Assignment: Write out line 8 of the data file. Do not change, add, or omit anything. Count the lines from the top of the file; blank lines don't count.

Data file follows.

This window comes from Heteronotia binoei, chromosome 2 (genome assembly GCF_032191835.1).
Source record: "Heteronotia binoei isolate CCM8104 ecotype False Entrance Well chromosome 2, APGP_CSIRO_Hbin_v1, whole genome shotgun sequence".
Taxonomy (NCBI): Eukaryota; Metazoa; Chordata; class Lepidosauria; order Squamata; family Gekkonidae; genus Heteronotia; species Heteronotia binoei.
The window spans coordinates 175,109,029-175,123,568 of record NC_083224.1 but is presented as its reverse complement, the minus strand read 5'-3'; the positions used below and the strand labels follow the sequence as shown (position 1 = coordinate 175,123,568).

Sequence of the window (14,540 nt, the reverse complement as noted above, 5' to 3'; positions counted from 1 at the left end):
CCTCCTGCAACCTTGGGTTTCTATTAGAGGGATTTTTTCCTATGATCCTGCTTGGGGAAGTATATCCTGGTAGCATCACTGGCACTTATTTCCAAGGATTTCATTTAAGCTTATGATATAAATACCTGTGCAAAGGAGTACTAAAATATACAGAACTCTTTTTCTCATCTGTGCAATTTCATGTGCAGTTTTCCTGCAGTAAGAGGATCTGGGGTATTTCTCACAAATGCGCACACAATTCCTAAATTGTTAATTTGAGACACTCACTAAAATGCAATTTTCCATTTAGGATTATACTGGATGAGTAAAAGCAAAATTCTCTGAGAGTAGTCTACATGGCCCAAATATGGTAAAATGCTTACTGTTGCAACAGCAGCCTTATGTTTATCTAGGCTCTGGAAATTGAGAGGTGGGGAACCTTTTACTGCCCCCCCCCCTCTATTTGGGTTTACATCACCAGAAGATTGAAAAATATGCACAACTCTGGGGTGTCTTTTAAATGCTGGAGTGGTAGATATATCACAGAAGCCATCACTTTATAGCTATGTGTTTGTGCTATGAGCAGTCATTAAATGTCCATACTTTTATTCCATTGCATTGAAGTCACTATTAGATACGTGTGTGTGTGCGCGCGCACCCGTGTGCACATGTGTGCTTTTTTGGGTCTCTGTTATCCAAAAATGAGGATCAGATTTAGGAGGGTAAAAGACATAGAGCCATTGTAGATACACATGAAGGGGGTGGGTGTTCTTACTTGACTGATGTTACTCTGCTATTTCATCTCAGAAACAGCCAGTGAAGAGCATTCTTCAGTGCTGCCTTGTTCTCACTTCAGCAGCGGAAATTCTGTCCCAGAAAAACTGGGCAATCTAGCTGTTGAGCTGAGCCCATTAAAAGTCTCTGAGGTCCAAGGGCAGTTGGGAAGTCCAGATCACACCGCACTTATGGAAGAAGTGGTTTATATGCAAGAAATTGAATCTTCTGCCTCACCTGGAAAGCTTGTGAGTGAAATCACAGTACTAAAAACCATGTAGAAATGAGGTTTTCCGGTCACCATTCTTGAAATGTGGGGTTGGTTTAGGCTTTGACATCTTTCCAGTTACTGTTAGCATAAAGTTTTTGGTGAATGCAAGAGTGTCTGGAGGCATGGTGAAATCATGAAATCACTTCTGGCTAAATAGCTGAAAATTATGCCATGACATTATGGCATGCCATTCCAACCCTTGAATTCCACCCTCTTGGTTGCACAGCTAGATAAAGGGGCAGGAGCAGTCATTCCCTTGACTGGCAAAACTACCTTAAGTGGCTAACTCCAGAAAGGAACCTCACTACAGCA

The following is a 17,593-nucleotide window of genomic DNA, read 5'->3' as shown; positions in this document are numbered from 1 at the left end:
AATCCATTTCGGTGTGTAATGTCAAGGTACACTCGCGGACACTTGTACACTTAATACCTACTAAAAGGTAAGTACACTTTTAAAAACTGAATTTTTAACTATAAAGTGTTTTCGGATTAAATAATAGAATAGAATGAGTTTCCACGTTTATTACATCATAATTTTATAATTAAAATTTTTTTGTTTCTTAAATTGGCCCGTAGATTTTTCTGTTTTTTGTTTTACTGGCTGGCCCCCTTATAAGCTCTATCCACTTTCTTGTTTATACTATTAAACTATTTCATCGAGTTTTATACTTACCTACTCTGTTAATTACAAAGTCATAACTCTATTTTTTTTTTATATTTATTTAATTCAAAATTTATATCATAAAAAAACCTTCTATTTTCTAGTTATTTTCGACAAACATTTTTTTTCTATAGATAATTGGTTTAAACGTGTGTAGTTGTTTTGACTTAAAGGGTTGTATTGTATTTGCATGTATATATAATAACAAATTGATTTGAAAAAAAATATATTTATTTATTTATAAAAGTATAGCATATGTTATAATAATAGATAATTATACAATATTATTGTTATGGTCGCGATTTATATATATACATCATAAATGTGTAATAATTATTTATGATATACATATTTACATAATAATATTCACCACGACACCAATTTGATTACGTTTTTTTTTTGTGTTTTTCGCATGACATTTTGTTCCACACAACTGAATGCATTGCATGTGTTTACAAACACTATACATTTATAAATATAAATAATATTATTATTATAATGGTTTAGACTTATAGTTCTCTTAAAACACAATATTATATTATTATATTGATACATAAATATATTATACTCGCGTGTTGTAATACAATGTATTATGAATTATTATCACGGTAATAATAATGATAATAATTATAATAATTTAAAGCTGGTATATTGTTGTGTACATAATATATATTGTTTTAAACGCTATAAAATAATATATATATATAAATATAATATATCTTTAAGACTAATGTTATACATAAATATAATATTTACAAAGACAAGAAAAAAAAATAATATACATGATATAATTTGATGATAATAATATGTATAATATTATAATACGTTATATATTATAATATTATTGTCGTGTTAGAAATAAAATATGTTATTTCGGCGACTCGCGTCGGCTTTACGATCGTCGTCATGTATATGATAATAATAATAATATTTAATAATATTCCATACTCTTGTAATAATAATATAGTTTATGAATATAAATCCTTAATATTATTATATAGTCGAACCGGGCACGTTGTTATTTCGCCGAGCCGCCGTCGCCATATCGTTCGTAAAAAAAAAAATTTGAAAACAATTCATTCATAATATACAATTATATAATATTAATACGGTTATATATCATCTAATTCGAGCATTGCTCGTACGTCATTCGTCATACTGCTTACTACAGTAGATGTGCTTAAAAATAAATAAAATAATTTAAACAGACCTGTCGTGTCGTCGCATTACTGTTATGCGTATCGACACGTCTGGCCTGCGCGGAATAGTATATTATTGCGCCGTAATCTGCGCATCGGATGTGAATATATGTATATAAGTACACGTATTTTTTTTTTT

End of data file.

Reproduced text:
AATCCATTTCGGTGTGTAATGTCAAGGTACACTCGCGGACACTTGTACACTTAATACCTACTAAAAGGTAAGTACACTTTTAAAAACTGAATTTTTAACTATAAAGTGTTTTCGGATTAAATAATAGAATAGAATGAGTTTCCACGTTTATTACATCATAATTTTATAATTAAAATTTTTTTGTTTCTTAAATTGGCCCGTAGATTTTTCTGTTTTTTGTTTTACTGGCTGGCCCCCTTATAAGCTCTATCCACTTTCTTGTTTATACTATTAAACTATTTCATCGAGTTTTATACTTACCTACTCTGTTAATTACAAAGTCATAACTCTATTTTTTTTTTATATTTATTTAATTCAAAATTTATATCATAAAAAAACCTTCTATTTTCTAGTTATTTTCGACAAACATTTTTTTTCTATAGATAATTGGTTTAAACGTGTGTAGTTGTTTTGACTTAAAGGGTTGTATTGTATTTGCATGTATATATAATAACAAATTGATTTGAAAAAAAATATATTTATTTATTTATAAAAGTATAGCATATGTTATAATAATAGATAATTATACAATATTATTGTTATGGTCGCGATTTATATATATACATCATAAATGTGTAATAATTATTTATGATATACATATTTACATAATAATATTCACCACGACACCAATTTGATTACGTTTTTTTTTTGTGTTTTTCGCATGACATTTTGTTCCACACAACTGAATGCATTGCATGTGTTTACAAACACTATACATTTATAAATATAAATAATATTATTATTATAATGGTTTAGACTTATAGTTCTCTTAAAACACAATATTATATTATTATATTGATACATAAATATATTATACTCGCGTGTTGTAATACAATGTATTATGAATTATTATCACGGTAATAATAATGATAATAATTATAATAATTTAAAGCTGGTATATTGTTGTGTACATAATATATATTGTTTTAAACGCTATAAAATAATATATATATATAAATATAATATATCTTTAAGACTAATGTTATACATAAATATAATATTTACAAAGACAAGAAAAAAAAATAATATACATGATATAATTTGATGATAATAATATGTATAATATTATAATACGTTATATATTATAATATTATTGTCGTGTTAGAAATAAAATATGTTATTTCGGCGACTCGCGTCGGCTTTACGATCGTCGTCATGTATATGATAATAATAATAATATTTAATAATATTCCATACTCTTGTAATAATAATATAGTTTATGAATATAAATCCTTAATATTATTATATAGTCGAACCGGGCACGTTGTTATTTCGCCGAGCCGCCGTCGCCATATCGTTCGTAAAAAAAAAAATTTGAAAACAATTCATTCATAATATACAATTATATAATATTAATACGGTTATATATCATCTAATTCGAGCATTGCTCGTACGTCATTCGTCATACTGCTTACTACAGTAGATGTGCTTAAAAATAAATAAAATAATTTAAACAGACCTGTCGTGTCGTCGCATTACTGTTATGCGTATCGACACGTCTGGCCTGCGCGGAATAGTATATTATTGCGCCGTAATCTGCGCATCGGATGTGAATATATGTATATAAGTACACGTATTTTTTTTTTT